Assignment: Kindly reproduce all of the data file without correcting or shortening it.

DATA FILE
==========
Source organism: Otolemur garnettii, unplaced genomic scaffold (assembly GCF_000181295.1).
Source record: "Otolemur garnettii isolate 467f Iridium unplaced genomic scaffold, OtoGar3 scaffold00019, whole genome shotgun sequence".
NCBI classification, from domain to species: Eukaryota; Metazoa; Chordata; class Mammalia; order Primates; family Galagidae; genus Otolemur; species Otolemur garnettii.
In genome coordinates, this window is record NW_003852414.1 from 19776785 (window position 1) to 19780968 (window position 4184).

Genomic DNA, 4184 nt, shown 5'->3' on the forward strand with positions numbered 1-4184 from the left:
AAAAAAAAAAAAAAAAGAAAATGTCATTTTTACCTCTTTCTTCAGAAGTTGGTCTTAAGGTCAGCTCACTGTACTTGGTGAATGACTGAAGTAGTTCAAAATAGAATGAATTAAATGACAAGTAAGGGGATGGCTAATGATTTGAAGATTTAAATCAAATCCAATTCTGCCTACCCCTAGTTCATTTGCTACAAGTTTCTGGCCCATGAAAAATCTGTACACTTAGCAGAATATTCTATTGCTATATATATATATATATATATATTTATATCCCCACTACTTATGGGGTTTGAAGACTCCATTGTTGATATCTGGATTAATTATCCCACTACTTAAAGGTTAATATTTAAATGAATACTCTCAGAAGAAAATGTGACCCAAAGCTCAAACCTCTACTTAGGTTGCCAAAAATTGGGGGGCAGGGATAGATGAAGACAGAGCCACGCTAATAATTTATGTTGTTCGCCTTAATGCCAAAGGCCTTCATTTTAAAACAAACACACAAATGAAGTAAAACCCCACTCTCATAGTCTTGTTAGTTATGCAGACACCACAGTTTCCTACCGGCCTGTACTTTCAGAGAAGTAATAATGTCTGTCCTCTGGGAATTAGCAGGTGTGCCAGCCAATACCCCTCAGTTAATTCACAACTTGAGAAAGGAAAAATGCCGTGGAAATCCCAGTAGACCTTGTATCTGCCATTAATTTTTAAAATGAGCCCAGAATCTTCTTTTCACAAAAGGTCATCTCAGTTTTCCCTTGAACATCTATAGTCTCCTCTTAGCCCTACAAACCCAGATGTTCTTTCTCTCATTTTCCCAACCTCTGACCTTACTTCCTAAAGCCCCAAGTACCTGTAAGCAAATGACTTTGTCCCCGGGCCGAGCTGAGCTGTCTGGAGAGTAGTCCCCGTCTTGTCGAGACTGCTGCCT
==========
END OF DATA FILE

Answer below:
Source organism: Otolemur garnettii, unplaced genomic scaffold (assembly GCF_000181295.1).
Source record: "Otolemur garnettii isolate 467f Iridium unplaced genomic scaffold, OtoGar3 scaffold00019, whole genome shotgun sequence".
NCBI classification, from domain to species: Eukaryota; Metazoa; Chordata; class Mammalia; order Primates; family Galagidae; genus Otolemur; species Otolemur garnettii.
In genome coordinates, this window is record NW_003852414.1 from 19776785 (window position 1) to 19780968 (window position 4184).

Genomic DNA, 4184 nt, shown 5'->3' on the forward strand with positions numbered 1-4184 from the left:
AAAAAAAAAAAAAAAAGAAAATGTCATTTTTACCTCTTTCTTCAGAAGTTGGTCTTAAGGTCAGCTCACTGTACTTGGTGAATGACTGAAGTAGTTCAAAATAGAATGAATTAAATGACAAGTAAGGGGATGGCTAATGATTTGAAGATTTAAATCAAATCCAATTCTGCCTACCCCTAGTTCATTTGCTACAAGTTTCTGGCCCATGAAAAATCTGTACACTTAGCAGAATATTCTATTGCTATATATATATATATATATATATTTATATCCCCACTACTTATGGGGTTTGAAGACTCCATTGTTGATATCTGGATTAATTATCCCACTACTTAAAGGTTAATATTTAAATGAATACTCTCAGAAGAAAATGTGACCCAAAGCTCAAACCTCTACTTAGGTTGCCAAAAATTGGGGGGCAGGGATAGATGAAGACAGAGCCACGCTAATAATTTATGTTGTTCGCCTTAATGCCAAAGGCCTTCATTTTAAAACAAACACACAAATGAAGTAAAACCCCACTCTCATAGTCTTGTTAGTTATGCAGACACCACAGTTTCCTACCGGCCTGTACTTTCAGAGAAGTAATAATGTCTGTCCTCTGGGAATTAGCAGGTGTGCCAGCCAATACCCCTCAGTTAATTCACAACTTGAGAAAGGAAAAATGCCGTGGAAATCCCAGTAGACCTTGTATCTGCCATTAATTTTTAAAATGAGCCCAGAATCTTCTTTTCACAAAAGGTCATCTCAGTTTTCCCTTGAACATCTATAGTCTCCTCTTAGCCCTACAAACCCAGATGTTCTTTCTCTCATTTTCCCAACCTCTGACCTTACTTCCTAAAGCCCCAAGTACCTGTAAGCAAATGACTTTGTCCCCGGGCCGAGCTGAGCTGTCTGGAGAGTAGTCCCCGTCTTGTCGAGACTGCTGCCT